Use this calculator to
walk through all the factors that make up your Total Power Output.
The Total Power Output is the the total power being output from
your wireless system and is the sum of:

Radio Transmit Power

-Less - cables and connectors losses

Antenna gain

Enter one parameter in each column (or leave
blank) depending on what you know and the calculator will supply
the appropriate conversions automatically. Up to 2 decimal places
may be entered as 0.xx or .xx.

Note: Connector loss is generally
small UNLESS you've got lots of 'em in which case you are probably
in trouble anyway, or your cable is VERY short. Just leave the line
blank if you are feeling lazy.

Free
Space Loss

Loss of power over distance (assuming no FRESNEL
Effect and nothing in the way). This a very idealised calculation
and in practice everything interferes with the signal but it will
give you a reasonable approximation of the actual loss over distance.

Enter the system Frequency in MHz and the distance
in either Kilometers (Km) or Miles below and then click the
'Calculate' button. 1 GHz = 1000 MHz e.g. 2400 = 2.4 GHz.

Fresnel
Zones

Defines how much clearance you need (yes you need
more than simple Line-of-Sight) and for longer links > 3 Km (2
miles) whether you may have a ground clearance problem from our
friendly planet. For more info on M. Fresnel and his theories go
here.

Enter the Total link distance (in Miles or
Kilometers), if you do not enter an Obstacle distance (in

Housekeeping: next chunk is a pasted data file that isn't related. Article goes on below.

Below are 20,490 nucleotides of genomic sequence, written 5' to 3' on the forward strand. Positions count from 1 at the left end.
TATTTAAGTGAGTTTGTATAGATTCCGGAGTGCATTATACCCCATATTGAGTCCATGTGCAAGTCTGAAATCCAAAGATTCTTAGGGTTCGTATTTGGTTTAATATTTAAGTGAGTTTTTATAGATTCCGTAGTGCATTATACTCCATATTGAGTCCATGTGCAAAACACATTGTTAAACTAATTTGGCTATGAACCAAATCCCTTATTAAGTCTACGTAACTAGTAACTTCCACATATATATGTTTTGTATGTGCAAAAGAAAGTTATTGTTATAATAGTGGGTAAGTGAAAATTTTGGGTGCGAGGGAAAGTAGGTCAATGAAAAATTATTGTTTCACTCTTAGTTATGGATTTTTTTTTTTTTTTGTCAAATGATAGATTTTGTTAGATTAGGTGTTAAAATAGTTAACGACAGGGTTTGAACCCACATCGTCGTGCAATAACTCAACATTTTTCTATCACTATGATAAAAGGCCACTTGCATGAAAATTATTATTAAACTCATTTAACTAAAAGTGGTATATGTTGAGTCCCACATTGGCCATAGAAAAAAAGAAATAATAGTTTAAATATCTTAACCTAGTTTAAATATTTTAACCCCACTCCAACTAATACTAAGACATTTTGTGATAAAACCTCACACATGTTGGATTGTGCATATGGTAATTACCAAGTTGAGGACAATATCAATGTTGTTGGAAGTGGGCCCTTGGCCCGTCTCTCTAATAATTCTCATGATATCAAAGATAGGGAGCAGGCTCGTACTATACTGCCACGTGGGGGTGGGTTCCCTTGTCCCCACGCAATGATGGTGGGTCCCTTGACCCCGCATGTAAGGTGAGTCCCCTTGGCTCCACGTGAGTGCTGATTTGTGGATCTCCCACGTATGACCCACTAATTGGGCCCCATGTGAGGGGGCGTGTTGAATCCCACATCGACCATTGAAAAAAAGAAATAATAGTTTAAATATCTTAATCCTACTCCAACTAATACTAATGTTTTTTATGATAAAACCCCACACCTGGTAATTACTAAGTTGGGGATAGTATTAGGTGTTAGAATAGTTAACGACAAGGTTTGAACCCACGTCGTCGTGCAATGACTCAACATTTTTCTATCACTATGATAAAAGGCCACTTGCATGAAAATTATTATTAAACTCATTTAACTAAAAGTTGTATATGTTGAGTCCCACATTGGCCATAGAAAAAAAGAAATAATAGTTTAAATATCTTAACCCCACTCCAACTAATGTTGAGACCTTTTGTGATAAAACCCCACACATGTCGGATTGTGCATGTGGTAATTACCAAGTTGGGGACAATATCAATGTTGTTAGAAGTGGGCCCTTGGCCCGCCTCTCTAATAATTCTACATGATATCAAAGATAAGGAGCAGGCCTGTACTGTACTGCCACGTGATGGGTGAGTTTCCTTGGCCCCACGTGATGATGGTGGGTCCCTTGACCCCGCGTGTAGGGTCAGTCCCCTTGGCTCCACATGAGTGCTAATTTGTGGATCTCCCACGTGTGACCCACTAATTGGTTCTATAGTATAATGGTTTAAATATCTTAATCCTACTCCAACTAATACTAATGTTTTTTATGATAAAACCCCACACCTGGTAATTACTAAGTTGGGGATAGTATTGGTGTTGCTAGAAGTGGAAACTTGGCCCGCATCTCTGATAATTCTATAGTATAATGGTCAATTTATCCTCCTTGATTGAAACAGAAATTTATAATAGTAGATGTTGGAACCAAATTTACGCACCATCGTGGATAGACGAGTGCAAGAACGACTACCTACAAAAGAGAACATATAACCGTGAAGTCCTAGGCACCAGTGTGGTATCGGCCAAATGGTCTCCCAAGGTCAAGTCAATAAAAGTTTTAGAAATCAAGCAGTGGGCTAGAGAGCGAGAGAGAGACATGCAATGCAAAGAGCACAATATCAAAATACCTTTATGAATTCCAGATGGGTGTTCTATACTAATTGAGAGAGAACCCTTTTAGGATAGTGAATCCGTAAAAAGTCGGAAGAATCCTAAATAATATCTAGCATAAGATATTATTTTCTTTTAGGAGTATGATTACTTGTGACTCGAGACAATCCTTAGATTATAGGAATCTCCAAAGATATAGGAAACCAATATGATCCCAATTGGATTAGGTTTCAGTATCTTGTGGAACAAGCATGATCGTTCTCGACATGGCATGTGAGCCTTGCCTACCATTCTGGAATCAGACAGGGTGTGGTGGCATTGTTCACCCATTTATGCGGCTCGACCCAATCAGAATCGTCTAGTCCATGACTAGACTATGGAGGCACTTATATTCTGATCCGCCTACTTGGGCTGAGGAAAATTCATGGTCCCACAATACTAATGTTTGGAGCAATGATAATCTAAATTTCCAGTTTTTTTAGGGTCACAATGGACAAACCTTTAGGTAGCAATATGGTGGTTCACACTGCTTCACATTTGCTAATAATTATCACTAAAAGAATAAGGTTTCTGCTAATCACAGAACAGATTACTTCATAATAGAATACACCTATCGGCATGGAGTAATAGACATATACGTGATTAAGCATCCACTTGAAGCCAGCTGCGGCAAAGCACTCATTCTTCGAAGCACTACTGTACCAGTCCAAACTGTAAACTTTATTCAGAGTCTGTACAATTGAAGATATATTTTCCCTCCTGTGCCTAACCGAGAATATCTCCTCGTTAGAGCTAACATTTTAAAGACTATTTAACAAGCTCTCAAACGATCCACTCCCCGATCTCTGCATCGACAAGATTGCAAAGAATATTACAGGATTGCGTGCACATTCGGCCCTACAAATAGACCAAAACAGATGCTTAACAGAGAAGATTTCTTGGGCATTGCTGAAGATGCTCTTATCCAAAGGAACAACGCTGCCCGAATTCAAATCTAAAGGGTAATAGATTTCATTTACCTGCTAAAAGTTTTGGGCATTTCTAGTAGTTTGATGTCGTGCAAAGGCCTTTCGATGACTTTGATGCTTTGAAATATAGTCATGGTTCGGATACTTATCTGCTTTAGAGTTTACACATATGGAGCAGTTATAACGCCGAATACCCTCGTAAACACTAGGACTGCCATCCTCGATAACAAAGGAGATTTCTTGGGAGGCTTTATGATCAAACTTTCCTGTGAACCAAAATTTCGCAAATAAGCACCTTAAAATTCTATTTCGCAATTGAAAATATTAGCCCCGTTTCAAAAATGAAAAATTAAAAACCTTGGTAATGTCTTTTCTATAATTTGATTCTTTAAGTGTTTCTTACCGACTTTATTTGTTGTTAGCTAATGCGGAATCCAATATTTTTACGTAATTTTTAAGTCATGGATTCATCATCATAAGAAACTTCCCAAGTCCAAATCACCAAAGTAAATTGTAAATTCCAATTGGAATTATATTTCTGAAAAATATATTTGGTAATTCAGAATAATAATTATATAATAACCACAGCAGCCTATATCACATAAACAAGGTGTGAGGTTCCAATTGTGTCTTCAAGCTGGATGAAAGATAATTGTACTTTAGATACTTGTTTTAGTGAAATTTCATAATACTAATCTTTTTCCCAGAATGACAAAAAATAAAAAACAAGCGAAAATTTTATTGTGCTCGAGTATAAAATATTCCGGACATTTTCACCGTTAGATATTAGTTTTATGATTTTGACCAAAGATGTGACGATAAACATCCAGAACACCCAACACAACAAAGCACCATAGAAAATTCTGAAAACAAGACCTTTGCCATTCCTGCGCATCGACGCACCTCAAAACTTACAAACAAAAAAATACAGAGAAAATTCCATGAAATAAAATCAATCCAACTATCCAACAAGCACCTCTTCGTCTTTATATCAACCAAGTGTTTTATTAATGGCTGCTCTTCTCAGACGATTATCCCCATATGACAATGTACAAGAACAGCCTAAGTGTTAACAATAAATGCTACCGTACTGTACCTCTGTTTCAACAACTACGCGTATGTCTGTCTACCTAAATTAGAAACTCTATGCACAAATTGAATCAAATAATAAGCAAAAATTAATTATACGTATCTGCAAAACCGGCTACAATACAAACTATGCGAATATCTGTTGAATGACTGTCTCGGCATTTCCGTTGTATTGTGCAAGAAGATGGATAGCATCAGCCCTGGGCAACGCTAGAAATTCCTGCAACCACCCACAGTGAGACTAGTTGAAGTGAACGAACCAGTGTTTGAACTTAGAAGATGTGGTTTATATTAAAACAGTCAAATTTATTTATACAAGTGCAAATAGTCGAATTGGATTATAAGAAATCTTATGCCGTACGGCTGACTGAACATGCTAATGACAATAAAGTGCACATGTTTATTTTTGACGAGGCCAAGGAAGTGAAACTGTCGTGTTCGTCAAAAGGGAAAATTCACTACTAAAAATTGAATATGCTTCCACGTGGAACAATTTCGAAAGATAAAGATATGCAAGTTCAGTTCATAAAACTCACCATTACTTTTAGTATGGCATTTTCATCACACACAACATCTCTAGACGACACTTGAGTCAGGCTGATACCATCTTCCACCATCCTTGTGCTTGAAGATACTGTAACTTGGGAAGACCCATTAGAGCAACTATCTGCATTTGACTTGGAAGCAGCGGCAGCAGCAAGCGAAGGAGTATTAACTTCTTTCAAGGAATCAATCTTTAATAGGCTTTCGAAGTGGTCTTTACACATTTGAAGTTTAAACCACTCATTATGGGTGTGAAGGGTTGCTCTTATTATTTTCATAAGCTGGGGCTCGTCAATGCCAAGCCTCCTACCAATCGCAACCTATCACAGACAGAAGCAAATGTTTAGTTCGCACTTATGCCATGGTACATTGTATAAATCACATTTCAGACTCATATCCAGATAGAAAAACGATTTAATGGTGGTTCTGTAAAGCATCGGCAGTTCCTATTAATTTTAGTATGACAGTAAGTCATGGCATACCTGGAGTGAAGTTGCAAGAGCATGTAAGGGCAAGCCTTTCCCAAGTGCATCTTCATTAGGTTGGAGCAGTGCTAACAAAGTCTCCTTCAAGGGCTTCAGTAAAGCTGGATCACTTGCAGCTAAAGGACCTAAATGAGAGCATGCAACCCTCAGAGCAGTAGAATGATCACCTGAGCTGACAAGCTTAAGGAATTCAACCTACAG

Miles or Kilometers) the calculator will use the mid-point for all
calculations (Note: assumes antennas at same height). Finally
enter the system Frequency in MHz and then click the 'Calculate'
button. 1 GHz = 1000 MHz e.g. 2400 = 2.4 GHz.

The calculator will generate the radius of the 1st
Fresnel zone only (at the obstable point or the mid-point), the
60% (no obstacle) radius and the height of the earth curvature at
the mid-point of the Total link distance.

System Performance

This calculator will give you one of three answers:

If you leave distance blank it will apply the defined
SAD factor (or default to 30%) to the Operating Margin and supply
the max. distance (in Km and Miles) at which the Margin operates.

If you enter the distance it will calculate the
Operating Margin and the SAD factor.

If you enter distance but leave RX or TX antenna
gain (or both) blank it will apply the chosen SAD factor (or default
it to 30% if none supplied) and generate the required antenna
power. If both are left blank it will calculate a symmetrical
antenna gain.

To RESET any parameter above just set to BLANK
before clicking 'Calculate'

Notes: RX Sensitivity is ALWAYS expressed as
a negative dBm (- dBm) and is the lowest power of signal your radio
can handle. Its buried somewhere in your radio spec and will be
typically in the range of -80 to -110 dBm. Don't guess or 'fudge'
this number.

milliWatts to dBm (and
vice versa)

Power in milliWatts to dBm (and vice versa) . Enter
the 'Transmit Power' (A or G above) in milliWatts
OR the 'Power Ratio' in dBm and click the appropriate 'Calculate'
button. 1 Watt = 1000 milliWatts.